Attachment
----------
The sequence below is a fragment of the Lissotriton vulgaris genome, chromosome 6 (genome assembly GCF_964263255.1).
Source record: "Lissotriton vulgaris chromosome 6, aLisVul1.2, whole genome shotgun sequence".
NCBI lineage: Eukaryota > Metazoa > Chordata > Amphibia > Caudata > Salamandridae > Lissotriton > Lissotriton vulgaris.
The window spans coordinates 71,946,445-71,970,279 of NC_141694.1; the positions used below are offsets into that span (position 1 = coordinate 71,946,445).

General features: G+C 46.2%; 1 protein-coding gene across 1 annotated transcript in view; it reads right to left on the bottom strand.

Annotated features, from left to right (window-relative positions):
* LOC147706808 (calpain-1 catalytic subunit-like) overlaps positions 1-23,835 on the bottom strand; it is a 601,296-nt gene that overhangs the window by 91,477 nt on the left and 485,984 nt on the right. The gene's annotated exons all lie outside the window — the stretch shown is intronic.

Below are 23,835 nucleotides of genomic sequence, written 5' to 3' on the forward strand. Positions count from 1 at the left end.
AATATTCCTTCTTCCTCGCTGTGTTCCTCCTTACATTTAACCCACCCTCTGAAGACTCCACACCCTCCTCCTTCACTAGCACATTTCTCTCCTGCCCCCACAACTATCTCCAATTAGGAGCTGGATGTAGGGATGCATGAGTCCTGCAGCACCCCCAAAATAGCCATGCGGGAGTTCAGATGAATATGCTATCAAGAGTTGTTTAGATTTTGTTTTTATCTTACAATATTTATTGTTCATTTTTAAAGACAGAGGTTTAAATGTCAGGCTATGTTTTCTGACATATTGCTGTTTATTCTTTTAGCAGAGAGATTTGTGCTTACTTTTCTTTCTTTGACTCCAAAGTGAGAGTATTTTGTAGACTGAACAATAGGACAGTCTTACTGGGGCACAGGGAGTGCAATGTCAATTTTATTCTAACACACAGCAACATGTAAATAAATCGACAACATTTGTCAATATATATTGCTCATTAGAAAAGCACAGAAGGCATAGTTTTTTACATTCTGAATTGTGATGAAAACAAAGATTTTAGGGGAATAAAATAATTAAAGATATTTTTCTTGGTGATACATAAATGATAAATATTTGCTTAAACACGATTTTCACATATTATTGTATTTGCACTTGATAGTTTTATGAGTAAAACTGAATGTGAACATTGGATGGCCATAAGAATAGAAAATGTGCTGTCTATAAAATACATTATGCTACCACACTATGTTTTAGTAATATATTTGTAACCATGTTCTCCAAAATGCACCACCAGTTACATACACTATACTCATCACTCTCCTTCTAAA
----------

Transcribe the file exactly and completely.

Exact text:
The sequence below is a fragment of the Lissotriton vulgaris genome, chromosome 6 (genome assembly GCF_964263255.1).
Source record: "Lissotriton vulgaris chromosome 6, aLisVul1.2, whole genome shotgun sequence".
NCBI lineage: Eukaryota > Metazoa > Chordata > Amphibia > Caudata > Salamandridae > Lissotriton > Lissotriton vulgaris.
The window spans coordinates 71,946,445-71,970,279 of NC_141694.1; the positions used below are offsets into that span (position 1 = coordinate 71,946,445).

General features: G+C 46.2%; 1 protein-coding gene across 1 annotated transcript in view; it reads right to left on the bottom strand.

Annotated features, from left to right (window-relative positions):
* LOC147706808 (calpain-1 catalytic subunit-like) overlaps positions 1-23,835 on the bottom strand; it is a 601,296-nt gene that overhangs the window by 91,477 nt on the left and 485,984 nt on the right. The gene's annotated exons all lie outside the window — the stretch shown is intronic.

Below are 23,835 nucleotides of genomic sequence, written 5' to 3' on the forward strand. Positions count from 1 at the left end.
AATATTCCTTCTTCCTCGCTGTGTTCCTCCTTACATTTAACCCACCCTCTGAAGACTCCACACCCTCCTCCTTCACTAGCACATTTCTCTCCTGCCCCCACAACTATCTCCAATTAGGAGCTGGATGTAGGGATGCATGAGTCCTGCAGCACCCCCAAAATAGCCATGCGGGAGTTCAGATGAATATGCTATCAAGAGTTGTTTAGATTTTGTTTTTATCTTACAATATTTATTGTTCATTTTTAAAGACAGAGGTTTAAATGTCAGGCTATGTTTTCTGACATATTGCTGTTTATTCTTTTAGCAGAGAGATTTGTGCTTACTTTTCTTTCTTTGACTCCAAAGTGAGAGTATTTTGTAGACTGAACAATAGGACAGTCTTACTGGGGCACAGGGAGTGCAATGTCAATTTTATTCTAACACACAGCAACATGTAAATAAATCGACAACATTTGTCAATATATATTGCTCATTAGAAAAGCACAGAAGGCATAGTTTTTTACATTCTGAATTGTGATGAAAACAAAGATTTTAGGGGAATAAAATAATTAAAGATATTTTTCTTGGTGATACATAAATGATAAATATTTGCTTAAACACGATTTTCACATATTATTGTATTTGCACTTGATAGTTTTATGAGTAAAACTGAATGTGAACATTGGATGGCCATAAGAATAGAAAATGTGCTGTCTATAAAATACATTATGCTACCACACTATGTTTTAGTAATATATTTGTAACCATGTTCTCCAAAATGCACCACCAGTTACATACACTATACTCATCACTCTCCTTCTAAA